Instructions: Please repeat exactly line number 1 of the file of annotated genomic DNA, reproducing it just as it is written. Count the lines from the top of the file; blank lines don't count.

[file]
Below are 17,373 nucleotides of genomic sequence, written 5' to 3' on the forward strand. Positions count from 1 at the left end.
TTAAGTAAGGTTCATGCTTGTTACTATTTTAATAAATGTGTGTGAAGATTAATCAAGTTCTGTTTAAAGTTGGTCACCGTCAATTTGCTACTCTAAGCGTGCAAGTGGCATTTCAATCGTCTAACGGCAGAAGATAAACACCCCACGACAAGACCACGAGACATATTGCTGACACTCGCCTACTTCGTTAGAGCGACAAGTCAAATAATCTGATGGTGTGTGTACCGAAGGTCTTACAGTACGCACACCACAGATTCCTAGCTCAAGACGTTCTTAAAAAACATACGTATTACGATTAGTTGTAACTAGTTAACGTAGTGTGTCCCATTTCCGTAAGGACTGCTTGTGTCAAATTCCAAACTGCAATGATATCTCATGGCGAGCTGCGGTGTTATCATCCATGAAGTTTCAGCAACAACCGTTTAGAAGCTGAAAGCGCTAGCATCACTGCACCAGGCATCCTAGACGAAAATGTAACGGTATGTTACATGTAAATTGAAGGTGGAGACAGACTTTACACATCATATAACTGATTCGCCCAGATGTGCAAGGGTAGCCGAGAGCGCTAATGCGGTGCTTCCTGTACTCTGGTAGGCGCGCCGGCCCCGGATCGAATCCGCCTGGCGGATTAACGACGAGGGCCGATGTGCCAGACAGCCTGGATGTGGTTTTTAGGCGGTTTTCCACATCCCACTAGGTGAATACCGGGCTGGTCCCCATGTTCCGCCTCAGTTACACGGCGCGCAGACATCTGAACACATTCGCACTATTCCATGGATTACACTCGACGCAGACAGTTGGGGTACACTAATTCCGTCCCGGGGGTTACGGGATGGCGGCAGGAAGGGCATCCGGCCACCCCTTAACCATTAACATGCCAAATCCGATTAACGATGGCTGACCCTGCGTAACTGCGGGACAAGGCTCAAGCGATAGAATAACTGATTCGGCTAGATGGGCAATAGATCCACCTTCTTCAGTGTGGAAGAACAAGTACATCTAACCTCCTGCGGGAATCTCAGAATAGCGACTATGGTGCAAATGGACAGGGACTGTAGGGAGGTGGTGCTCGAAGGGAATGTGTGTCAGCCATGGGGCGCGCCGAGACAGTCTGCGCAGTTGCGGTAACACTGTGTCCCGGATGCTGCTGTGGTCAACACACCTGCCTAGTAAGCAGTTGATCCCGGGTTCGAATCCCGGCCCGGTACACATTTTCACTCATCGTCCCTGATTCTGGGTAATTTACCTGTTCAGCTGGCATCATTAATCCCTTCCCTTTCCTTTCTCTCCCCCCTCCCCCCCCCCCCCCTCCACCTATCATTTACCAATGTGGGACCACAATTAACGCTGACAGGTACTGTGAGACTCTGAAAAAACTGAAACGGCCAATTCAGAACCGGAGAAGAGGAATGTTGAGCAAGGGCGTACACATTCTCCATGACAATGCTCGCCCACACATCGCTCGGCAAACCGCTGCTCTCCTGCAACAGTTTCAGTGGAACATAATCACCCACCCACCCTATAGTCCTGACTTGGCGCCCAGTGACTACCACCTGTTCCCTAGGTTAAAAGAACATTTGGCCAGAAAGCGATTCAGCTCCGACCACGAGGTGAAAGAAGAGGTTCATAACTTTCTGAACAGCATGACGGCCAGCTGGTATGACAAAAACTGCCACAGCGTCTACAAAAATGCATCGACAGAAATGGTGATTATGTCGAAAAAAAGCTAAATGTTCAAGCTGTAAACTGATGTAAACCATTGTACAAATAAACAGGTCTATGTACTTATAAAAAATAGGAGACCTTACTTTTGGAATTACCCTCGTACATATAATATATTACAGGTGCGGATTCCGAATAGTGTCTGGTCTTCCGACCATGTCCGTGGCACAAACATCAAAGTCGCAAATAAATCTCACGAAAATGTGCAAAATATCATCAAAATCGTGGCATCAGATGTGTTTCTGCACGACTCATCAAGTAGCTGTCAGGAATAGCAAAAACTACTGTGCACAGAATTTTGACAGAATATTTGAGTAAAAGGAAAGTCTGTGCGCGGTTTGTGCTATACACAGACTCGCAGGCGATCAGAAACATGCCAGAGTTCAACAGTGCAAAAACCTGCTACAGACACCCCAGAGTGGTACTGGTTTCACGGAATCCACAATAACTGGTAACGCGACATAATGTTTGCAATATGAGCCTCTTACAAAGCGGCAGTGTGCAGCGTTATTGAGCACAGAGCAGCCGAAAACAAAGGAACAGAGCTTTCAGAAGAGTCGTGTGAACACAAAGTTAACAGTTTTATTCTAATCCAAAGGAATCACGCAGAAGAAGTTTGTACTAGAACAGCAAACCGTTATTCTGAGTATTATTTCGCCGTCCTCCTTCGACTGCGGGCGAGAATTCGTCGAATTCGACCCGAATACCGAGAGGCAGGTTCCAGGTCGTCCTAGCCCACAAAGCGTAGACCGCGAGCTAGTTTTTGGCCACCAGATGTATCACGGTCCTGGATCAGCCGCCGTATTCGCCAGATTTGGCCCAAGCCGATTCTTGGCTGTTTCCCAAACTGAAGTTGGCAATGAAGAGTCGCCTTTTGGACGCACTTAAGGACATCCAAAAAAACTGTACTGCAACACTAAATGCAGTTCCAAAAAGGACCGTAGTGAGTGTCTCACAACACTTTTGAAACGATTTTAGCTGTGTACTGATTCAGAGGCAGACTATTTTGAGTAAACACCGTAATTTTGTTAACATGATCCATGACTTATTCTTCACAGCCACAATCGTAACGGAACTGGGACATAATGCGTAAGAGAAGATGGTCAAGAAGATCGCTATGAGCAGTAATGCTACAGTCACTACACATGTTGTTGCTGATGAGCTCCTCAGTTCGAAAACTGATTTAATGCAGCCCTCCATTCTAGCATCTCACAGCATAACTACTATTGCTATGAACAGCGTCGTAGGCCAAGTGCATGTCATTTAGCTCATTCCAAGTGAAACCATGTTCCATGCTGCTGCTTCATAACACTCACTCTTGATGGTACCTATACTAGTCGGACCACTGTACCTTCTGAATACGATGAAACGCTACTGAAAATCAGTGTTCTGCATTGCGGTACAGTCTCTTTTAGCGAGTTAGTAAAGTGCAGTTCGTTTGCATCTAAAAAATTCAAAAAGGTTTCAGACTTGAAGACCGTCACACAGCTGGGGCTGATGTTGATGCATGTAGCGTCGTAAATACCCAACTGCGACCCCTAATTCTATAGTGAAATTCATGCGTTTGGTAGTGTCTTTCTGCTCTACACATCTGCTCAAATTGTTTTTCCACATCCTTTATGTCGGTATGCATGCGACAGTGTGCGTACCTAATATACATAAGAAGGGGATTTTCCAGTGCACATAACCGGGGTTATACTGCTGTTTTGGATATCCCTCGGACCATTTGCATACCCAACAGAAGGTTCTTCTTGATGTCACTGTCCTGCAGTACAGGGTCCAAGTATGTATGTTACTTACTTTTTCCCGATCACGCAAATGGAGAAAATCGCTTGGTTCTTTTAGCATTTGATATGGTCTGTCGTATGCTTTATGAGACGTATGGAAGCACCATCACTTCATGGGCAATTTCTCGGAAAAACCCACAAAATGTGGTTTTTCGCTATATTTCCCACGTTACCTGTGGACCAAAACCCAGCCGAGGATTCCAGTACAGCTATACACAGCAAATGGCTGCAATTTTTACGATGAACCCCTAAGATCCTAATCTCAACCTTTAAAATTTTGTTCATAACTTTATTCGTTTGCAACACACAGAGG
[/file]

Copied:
Below are 17,373 nucleotides of genomic sequence, written 5' to 3' on the forward strand. Positions count from 1 at the left end.